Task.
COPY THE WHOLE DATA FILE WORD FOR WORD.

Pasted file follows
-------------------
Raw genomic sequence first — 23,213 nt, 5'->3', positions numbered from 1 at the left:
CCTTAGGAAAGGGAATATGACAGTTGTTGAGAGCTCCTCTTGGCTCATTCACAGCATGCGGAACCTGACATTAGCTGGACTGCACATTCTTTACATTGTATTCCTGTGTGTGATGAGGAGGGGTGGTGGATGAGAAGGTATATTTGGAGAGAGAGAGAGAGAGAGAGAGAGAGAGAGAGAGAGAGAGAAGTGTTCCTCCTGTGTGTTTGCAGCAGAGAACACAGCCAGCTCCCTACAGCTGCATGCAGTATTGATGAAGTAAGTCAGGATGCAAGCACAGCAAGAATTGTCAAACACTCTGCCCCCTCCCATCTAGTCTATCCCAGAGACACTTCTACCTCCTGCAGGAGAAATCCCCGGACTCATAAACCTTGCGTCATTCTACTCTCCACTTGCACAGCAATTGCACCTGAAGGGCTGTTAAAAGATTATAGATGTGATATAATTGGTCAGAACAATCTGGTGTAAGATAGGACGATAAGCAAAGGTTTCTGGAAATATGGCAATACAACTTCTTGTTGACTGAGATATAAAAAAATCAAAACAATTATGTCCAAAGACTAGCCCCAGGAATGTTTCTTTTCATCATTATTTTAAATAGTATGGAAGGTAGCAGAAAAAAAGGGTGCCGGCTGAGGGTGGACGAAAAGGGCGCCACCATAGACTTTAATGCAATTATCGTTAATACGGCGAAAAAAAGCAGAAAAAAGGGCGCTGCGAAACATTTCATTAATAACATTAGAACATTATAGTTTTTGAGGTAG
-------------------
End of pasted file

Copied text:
Raw genomic sequence first — 23,213 nt, 5'->3', positions numbered from 1 at the left:
CCTTAGGAAAGGGAATATGACAGTTGTTGAGAGCTCCTCTTGGCTCATTCACAGCATGCGGAACCTGACATTAGCTGGACTGCACATTCTTTACATTGTATTCCTGTGTGTGATGAGGAGGGGTGGTGGATGAGAAGGTATATTTGGAGAGAGAGAGAGAGAGAGAGAGAGAGAGAGAGAGAGAGAGAAGTGTTCCTCCTGTGTGTTTGCAGCAGAGAACACAGCCAGCTCCCTACAGCTGCATGCAGTATTGATGAAGTAAGTCAGGATGCAAGCACAGCAAGAATTGTCAAACACTCTGCCCCCTCCCATCTAGTCTATCCCAGAGACACTTCTACCTCCTGCAGGAGAAATCCCCGGACTCATAAACCTTGCGTCATTCTACTCTCCACTTGCACAGCAATTGCACCTGAAGGGCTGTTAAAAGATTATAGATGTGATATAATTGGTCAGAACAATCTGGTGTAAGATAGGACGATAAGCAAAGGTTTCTGGAAATATGGCAATACAACTTCTTGTTGACTGAGATATAAAAAAATCAAAACAATTATGTCCAAAGACTAGCCCCAGGAATGTTTCTTTTCATCATTATTTTAAATAGTATGGAAGGTAGCAGAAAAAAAGGGTGCCGGCTGAGGGTGGACGAAAAGGGCGCCACCATAGACTTTAATGCAATTATCGTTAATACGGCGAAAAAAAGCAGAAAAAAGGGCGCTGCGAAACATTTCATTAATAACATTAGAACATTATAGTTTTTGAGGTAG